Mr. Nishida doesn't just have his eyes set on Japan, but the whole of Asia and the rest of the world.
How Can I Bring Quality Items To Consumers
“Values are flat, world wide.”
Thanks to the spread of new and popular organizations across the internet, consumers are able to easily access significant amounts of information. An unfortunate side effect of this situation is the fading advantages of places, distances, and value. It is possible that the value of things has started to go flat. This is not just the case in Japan, but in other developed countries as well.
So, how can we bring quality items to customers?
Nishida Orchards is focusing their attention on finding an answer to this question.
Story Before You Eat
The peach trees are in full bloom with beautiful pink flowers in Tamana District’s Nishida Orchard.
Soon they will bear fruit for the harvest in June.
Nishida Orchards cultivates around 30 different types of fruit, and does so naturally, organically, and without the use of pesticides. Nishida Orchards takes a unique, biodynamic approach to organic and natural farming methods by mowing, pruning, and harvesting in accordance with the waxing and waning of the moon. Work schedules are built around the gravitational pull of the earth and moon as it moves nutrients and water around the inside of the tree. This method actually originated a long time ago. During the new moon, all water and foreign matter is pushed down into the root. It is said that cutting the tree during this time allows the lumber to keep its quality for longer. Nishida Orchard utilizes this method particularly in the cultivation of Tsukiyomi Lemons, one of their flagship items.
In addition, Nishida Orchards holds a children’s event called “Peach Camp” during the end of the harvest season for peaches in the summer. Natural cultivation methods makes it safe for children, so their parents can let them enjoy the wonders of nature without fear. There are no fertilizer residuals either, so the bugs and animals that coexist here are what make the event great. It is an occasion to teach children the importance of knowing the quality of the foods they eat every day, and show them what kind of environment quality food comes from.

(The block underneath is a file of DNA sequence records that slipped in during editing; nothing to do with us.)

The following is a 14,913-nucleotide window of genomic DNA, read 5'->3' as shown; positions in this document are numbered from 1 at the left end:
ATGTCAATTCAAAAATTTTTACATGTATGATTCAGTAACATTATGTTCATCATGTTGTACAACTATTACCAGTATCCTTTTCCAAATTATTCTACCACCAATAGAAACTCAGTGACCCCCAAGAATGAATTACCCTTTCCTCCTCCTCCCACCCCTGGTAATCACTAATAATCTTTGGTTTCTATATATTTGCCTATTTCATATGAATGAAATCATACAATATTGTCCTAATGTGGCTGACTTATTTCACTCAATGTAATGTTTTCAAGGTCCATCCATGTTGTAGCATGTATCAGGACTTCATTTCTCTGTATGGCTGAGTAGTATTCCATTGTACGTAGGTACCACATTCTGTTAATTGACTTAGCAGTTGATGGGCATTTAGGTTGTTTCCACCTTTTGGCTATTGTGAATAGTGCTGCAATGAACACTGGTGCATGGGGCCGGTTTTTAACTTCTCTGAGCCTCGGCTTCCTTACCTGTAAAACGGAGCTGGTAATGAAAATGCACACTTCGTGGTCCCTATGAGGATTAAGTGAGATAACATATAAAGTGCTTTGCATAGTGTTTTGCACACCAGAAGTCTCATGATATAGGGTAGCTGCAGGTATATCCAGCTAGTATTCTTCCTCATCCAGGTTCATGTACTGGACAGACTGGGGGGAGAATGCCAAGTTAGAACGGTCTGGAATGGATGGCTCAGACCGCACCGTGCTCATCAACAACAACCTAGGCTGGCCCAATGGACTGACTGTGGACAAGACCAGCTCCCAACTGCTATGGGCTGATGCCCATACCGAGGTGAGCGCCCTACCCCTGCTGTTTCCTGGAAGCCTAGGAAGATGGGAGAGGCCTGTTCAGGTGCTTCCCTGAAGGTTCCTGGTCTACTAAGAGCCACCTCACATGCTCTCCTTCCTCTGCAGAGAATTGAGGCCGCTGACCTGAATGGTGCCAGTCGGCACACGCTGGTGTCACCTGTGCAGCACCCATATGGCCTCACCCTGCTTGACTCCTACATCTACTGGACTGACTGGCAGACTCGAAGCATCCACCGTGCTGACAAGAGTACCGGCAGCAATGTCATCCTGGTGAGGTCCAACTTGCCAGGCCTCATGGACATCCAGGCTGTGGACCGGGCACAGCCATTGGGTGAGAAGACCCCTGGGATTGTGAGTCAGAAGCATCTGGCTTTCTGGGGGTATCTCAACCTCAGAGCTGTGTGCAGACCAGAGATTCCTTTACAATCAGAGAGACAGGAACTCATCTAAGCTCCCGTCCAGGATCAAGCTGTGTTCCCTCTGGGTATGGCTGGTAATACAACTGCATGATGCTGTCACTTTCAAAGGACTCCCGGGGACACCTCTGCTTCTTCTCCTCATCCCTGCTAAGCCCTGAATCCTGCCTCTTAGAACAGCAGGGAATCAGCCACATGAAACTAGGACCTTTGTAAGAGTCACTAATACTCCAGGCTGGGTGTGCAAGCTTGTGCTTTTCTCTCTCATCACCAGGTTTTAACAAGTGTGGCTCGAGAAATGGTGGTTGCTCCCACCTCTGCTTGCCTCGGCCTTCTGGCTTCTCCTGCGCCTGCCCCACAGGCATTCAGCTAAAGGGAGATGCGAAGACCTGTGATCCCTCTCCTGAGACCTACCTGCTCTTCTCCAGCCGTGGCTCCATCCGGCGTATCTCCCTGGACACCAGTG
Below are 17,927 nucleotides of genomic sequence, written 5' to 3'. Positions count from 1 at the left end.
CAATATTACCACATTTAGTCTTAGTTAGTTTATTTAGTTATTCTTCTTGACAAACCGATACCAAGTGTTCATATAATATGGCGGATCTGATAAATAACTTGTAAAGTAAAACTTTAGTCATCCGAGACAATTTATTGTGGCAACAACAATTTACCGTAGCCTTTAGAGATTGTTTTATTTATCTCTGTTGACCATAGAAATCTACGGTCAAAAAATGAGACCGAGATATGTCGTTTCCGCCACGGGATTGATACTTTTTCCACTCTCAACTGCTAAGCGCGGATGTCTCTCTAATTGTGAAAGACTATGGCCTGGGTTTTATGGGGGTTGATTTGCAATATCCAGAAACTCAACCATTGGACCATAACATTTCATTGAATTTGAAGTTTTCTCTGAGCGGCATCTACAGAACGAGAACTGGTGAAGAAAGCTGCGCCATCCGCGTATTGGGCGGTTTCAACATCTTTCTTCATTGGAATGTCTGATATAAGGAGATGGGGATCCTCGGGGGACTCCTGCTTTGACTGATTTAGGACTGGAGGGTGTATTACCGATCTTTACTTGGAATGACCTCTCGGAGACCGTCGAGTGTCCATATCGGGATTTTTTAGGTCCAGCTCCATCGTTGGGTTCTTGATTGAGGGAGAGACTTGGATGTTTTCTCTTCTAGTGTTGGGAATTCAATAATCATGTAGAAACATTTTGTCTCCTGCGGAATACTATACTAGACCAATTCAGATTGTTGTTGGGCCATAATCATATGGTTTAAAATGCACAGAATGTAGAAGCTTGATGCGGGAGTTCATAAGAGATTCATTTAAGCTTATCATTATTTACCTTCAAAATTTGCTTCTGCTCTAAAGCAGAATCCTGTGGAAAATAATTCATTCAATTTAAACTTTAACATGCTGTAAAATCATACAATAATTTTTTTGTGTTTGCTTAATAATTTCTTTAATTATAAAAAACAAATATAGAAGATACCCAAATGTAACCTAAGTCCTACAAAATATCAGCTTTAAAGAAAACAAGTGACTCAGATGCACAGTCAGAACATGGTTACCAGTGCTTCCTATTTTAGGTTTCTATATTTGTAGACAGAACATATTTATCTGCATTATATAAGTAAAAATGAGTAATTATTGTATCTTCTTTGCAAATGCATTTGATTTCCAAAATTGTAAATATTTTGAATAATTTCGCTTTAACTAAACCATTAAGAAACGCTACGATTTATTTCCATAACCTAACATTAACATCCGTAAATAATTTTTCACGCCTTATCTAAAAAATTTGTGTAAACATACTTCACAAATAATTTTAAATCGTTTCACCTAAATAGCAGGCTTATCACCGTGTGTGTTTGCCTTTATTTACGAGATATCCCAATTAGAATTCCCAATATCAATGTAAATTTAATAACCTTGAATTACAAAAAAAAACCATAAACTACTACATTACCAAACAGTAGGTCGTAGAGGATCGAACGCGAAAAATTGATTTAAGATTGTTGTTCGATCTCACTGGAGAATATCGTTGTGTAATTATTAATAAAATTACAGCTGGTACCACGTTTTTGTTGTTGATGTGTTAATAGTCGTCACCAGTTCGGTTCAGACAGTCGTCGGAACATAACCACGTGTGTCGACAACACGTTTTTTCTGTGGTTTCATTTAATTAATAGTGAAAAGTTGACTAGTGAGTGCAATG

Mr. Nishida believes this kind of pre-meal story is a necessity. Recently, people only seem concerned with taste and appearance and producers have begun to focus on mass production. However, the supply and demand rules are changing. Now people are demanding a story about why they want to eat a particular food. That demand started a movement. Of course, just having a great story is not enough to be convincing, it is the power of the fruit and produce developed by the intensity of this story must accompany it.
The Face Of Agrictulture With Potential, Not Scarcity
“Until now, the relationship between making and selling was fragmented, but that simply will not suffice anymore” says Mr. Nishida.
With the help of social networking sites, now you can see the faces of the producers and hear their stories while you enjoy their product. The overconcentration of mass produced goods in the world market does not suit Mr. Nishida’s Orchard, where he has a large assortment of produce.
By cycling the fruit in order to suit the seasons, a diversity is created along a time cycle. This is how natural cultivation is currently conducted. Spring brings “Peaches”, Fall is “Persimmons”, and Winter has “Golden Kiwis”. At Nishida Orchard, the main character of every story changes to suit the season.
“It’s not about making something that you can trust yourself, it’s about meeting the customer standards.”
This is the thought process that has made our current methods possible. Not only does Mr. Nishida produce safe products without the use of pesticides, he focuses on production that meets the needs of the consumers and connecting directly with businesses.
Even businesses in foreign countries have taken an interest in Mr. Nishida’s project. He meets once a month with partners in Hong Kong, Malaysia, and Singapore, and even brings them to Japan for a visit from time to time to show them the real potential of his orchard.
A Little Endurance
“If you don’t provide diversity, you won’t survive in the field of natural cultivation.”
This is Mr.Nishida’s environmentally friendly outlook on farming. A diverse environment is valuable for natural cultivation.
“Planting the same seedling can produce something large, or something small that does not bear fruit, but we will continue planting that seedling.”
This is the pursuit and practice of new cultivation methods and actively, courageously circling the globe to meet people, and take the lessons learned to improve the Orchard. Junichi Nishida is the future of the Japanese farmer.